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- Micronutrients: Types, Functions, Benefits and More
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- Vitamins: Their Functions and Sources
- What are fat-soluble vitamins?
A vitamin is an organic molecule or a set of molecules closely related chemically, i. Essential nutrients cannot be synthesized in the organism, either at all or not in sufficient quantities, and therefore must be obtained through the diet. Vitamin C can be synthesized by some species but not by others; it is not a vitamin in the first instance but is in the second.
Micronutrients: Types, Functions, Benefits and More
A Harvard Health article. Vitamins and minerals are essential nutrients because they perform hundreds of roles in the body. There is a fine line between getting enough of these nutrients which is healthy and getting too much which can end up harming you. Eating a healthy diet remains the best way to get sufficient amounts of the vitamins and minerals you need.
Every day, your body produces skin, muscle, and bone. It churns out rich red blood that carries nutrients and oxygen to remote outposts, and it sends nerve signals skipping along thousands of miles of brain and body pathways. It also formulates chemical messengers that shuttle from one organ to another, issuing the instructions that help sustain your life. But to do all this, your body requires some raw materials. These include at least 30 vitamins, minerals, and dietary components that your body needs but cannot manufacture on its own in sufficient amounts.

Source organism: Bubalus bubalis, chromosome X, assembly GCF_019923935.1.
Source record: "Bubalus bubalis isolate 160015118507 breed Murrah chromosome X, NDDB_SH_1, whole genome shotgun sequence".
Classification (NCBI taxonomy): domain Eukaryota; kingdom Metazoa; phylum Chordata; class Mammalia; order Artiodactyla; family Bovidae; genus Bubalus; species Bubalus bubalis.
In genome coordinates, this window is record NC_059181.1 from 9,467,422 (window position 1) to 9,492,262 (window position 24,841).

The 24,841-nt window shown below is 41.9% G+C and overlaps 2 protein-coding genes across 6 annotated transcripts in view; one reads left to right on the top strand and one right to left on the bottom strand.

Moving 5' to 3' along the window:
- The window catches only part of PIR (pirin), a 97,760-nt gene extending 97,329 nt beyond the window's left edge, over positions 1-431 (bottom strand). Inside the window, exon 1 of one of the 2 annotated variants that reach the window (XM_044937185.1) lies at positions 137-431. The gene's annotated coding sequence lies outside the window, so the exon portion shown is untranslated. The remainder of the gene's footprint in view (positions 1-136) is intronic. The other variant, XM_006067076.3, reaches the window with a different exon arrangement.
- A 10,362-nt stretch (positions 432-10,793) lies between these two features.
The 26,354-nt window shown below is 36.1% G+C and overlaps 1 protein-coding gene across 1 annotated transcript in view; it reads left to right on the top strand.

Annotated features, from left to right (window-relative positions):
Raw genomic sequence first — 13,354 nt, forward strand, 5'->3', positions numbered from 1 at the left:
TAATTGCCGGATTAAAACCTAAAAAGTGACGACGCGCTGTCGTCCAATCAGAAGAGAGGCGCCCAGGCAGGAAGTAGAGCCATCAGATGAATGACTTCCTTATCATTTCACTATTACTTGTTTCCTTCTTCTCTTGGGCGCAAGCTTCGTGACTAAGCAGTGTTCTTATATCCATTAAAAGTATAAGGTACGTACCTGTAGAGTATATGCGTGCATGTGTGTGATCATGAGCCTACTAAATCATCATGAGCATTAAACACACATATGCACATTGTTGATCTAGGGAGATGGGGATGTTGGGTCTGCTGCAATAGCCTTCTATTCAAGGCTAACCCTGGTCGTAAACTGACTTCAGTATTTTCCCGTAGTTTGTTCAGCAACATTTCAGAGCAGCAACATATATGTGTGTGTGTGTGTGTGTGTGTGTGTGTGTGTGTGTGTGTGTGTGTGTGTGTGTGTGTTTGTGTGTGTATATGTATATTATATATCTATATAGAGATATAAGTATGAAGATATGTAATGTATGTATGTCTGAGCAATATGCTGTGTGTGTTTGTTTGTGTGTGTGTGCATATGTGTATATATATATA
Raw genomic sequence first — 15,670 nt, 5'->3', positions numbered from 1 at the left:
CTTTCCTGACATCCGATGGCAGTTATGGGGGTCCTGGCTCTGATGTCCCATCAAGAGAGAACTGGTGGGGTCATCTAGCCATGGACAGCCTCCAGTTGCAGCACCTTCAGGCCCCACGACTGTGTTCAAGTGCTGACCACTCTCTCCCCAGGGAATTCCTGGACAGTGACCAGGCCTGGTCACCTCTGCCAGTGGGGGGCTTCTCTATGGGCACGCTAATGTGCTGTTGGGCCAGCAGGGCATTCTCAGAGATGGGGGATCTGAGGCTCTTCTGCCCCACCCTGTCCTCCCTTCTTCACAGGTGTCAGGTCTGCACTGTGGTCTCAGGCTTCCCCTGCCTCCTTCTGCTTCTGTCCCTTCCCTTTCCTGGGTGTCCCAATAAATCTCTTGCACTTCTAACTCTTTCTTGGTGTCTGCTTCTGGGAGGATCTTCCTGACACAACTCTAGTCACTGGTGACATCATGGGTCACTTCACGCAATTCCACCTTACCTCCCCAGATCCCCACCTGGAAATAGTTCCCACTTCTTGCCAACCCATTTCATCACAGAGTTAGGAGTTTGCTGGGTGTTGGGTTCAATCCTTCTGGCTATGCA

Vitamins and minerals are considered essential nutrients—because acting in concert, they perform hundreds of roles in the body. They help shore up bones, heal wounds, and bolster your immune system. They also convert food into energy, and repair cellular damage. But trying to keep track of what all these vitamins and minerals do can be confusing. Read enough articles on the topic, and your eyes may swim with the alphabet-soup references to these nutrients, which are known mainly be their initials such as vitamins A, B, C, D, E, and K—to name just a few.
Vitamins and minerals are often called micronutrients because your body needs only tiny amounts of them. Yet failing to get even those small quantities virtually guarantees disease. Here are a few examples of diseases that can result from vitamin deficiencies:. Just as a lack of key micronutrients can cause substantial harm to your body, getting sufficient quantities can provide a substantial benefit. Some examples of these benefits:.
Although they are all considered micronutrients, vitamins and minerals differ in basic ways. Vitamins are organic and can be broken down by heat, air, or acid. Minerals are inorganic and hold on to their chemical structure. So why does this matter? It means the minerals in soil and water easily find their way into your body through the plants, fish, animals, and fluids you consume.
Many micronutrients interact. Vitamin D enables your body to pluck calcium from food sources passing through your digestive tract rather than harvesting it from your bones. Vitamin C helps you absorb iron. And even a minor overload of the mineral manganese can worsen iron deficiency.